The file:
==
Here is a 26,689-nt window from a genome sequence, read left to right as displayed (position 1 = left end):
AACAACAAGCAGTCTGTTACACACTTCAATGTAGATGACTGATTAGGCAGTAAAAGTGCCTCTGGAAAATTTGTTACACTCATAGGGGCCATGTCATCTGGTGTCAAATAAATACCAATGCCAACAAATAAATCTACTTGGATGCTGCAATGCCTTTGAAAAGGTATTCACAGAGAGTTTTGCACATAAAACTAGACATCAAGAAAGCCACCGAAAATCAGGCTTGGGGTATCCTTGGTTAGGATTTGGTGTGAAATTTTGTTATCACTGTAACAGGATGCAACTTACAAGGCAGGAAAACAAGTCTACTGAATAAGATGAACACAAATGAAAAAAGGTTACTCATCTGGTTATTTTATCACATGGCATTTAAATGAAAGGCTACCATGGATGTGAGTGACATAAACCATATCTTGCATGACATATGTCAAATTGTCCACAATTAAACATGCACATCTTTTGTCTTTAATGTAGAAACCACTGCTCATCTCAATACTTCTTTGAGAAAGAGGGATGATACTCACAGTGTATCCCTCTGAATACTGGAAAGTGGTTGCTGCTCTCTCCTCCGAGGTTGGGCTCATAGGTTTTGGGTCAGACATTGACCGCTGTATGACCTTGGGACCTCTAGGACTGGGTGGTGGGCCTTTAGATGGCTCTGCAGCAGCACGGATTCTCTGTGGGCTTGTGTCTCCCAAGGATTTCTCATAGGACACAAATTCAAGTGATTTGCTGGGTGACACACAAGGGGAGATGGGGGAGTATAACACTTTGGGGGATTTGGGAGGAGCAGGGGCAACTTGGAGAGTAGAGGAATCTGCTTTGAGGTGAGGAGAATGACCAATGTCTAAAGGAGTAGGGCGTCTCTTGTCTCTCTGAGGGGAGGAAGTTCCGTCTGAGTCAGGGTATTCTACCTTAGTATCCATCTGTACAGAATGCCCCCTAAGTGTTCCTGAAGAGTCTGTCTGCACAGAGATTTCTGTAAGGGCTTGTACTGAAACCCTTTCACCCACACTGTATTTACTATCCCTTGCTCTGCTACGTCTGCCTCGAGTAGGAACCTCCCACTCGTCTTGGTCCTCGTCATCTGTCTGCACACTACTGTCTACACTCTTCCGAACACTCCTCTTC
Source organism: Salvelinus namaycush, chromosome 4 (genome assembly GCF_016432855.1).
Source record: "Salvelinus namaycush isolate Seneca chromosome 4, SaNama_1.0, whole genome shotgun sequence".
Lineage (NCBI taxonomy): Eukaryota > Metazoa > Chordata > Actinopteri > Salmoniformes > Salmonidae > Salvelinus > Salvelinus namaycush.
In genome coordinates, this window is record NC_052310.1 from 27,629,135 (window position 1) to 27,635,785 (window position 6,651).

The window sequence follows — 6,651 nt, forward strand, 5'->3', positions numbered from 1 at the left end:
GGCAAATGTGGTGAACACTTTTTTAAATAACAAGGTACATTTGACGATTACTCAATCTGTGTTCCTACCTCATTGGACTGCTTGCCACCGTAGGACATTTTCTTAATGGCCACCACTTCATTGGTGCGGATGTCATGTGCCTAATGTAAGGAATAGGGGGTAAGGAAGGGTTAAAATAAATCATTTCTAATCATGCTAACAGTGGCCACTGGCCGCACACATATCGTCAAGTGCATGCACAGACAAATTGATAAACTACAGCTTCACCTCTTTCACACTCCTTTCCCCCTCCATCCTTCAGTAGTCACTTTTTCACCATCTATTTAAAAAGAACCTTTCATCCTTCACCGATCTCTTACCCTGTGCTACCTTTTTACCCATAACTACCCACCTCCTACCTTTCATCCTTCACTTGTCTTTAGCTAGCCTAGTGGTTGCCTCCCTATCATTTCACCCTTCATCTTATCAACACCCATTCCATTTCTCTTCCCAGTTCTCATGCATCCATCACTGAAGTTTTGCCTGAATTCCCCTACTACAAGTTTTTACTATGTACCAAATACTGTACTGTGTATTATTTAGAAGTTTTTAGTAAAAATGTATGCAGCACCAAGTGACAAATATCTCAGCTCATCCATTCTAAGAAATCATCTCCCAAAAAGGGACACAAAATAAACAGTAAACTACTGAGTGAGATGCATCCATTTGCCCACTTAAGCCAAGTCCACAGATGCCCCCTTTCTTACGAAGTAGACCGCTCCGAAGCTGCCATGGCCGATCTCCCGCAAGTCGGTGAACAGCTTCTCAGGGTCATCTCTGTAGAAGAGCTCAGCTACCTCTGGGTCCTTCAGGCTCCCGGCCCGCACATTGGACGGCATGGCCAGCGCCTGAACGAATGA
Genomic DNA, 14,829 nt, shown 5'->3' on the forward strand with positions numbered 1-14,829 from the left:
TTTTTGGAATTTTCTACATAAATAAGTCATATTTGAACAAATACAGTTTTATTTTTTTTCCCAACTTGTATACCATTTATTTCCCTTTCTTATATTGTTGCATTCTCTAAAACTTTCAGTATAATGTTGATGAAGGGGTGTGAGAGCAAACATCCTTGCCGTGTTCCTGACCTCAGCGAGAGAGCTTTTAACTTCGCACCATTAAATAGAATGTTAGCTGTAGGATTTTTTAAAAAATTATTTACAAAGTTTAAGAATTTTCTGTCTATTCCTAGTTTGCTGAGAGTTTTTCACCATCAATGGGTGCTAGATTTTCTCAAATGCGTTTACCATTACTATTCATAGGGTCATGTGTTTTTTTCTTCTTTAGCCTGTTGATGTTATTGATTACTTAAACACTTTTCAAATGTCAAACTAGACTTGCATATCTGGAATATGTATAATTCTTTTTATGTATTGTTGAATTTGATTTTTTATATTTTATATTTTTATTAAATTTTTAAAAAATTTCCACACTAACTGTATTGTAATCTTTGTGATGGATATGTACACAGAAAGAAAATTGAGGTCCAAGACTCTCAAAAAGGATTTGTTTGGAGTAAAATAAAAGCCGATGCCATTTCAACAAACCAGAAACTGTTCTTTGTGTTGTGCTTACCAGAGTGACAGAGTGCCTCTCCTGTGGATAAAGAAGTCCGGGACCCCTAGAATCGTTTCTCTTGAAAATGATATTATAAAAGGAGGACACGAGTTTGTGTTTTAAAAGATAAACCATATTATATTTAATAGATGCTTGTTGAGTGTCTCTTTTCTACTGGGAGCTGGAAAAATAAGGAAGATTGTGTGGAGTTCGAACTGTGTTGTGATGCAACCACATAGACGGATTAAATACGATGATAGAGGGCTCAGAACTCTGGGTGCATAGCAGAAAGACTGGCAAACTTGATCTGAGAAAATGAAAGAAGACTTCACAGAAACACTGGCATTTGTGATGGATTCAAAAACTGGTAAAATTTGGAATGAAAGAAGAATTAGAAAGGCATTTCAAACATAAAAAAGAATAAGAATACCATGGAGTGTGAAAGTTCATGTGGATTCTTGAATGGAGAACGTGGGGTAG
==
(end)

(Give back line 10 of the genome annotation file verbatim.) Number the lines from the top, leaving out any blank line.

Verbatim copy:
TTTTTGGAATTTTCTACATAAATAAGTCATATTTGAACAAATACAGTTTTATTTTTTTTCCCAACTTGTATACCATTTATTTCCCTTTCTTATATTGTTGCATTCTCTAAAACTTTCAGTATAATGTTGATGAAGGGGTGTGAGAGCAAACATCCTTGCCGTGTTCCTGACCTCAGCGAGAGAGCTTTTAACTTCGCACCATTAAATAGAATGTTAGCTGTAGGATTTTTTAAAAAATTATTTACAAAGTTTAAGAATTTTCTGTCTATTCCTAGTTTGCTGAGAGTTTTTCACCATCAATGGGTGCTAGATTTTCTCAAATGCGTTTACCATTACTATTCATAGGGTCATGTGTTTTTTTCTTCTTTAGCCTGTTGATGTTATTGATTACTTAAACACTTTTCAAATGTCAAACTAGACTTGCATATCTGGAATATGTATAATTCTTTTTATGTATTGTTGAATTTGATTTTTTATATTTTATATTTTTATTAAATTTTTAAAAAATTTCCACACTAACTGTATTGTAATCTTTGTGATGGATATGTACACAGAAAGAAAATTGAGGTCCAAGACTCTCAAAAAGGATTTGTTTGGAGTAAAATAAAAGCCGATGCCATTTCAACAAACCAGAAACTGTTCTTTGTGTTGTGCTTACCAGAGTGACAGAGTGCCTCTCCTGTGGATAAAGAAGTCCGGGACCCCTAGAATCGTTTCTCTTGAAAATGATATTATAAAAGGAGGACACGAGTTTGTGTTTTAAAAGATAAACCATATTATATTTAATAGATGCTTGTTGAGTGTCTCTTTTCTACTGGGAGCTGGAAAAATAAGGAAGATTGTGTGGAGTTCGAACTGTGTTGTGATGCAACCACATAGACGGATTAAATACGATGATAGAGGGCTCAGAACTCTGGGTGCATAGCAGAAAGACTGGCAAACTTGATCTGAGAAAATGAAAGAAGACTTCACAGAAACACTGGCATTTGTGATGGATTCAAAAACTGGTAAAATTTGGAATGAAAGAAGAATTAGAAAGGCATTTCAAACATAAAAAAGAATAAGAATACCATGGAGTGTGAAAGTTCATGTGGATTCTTGAATGGAGAACGTGGGGTAG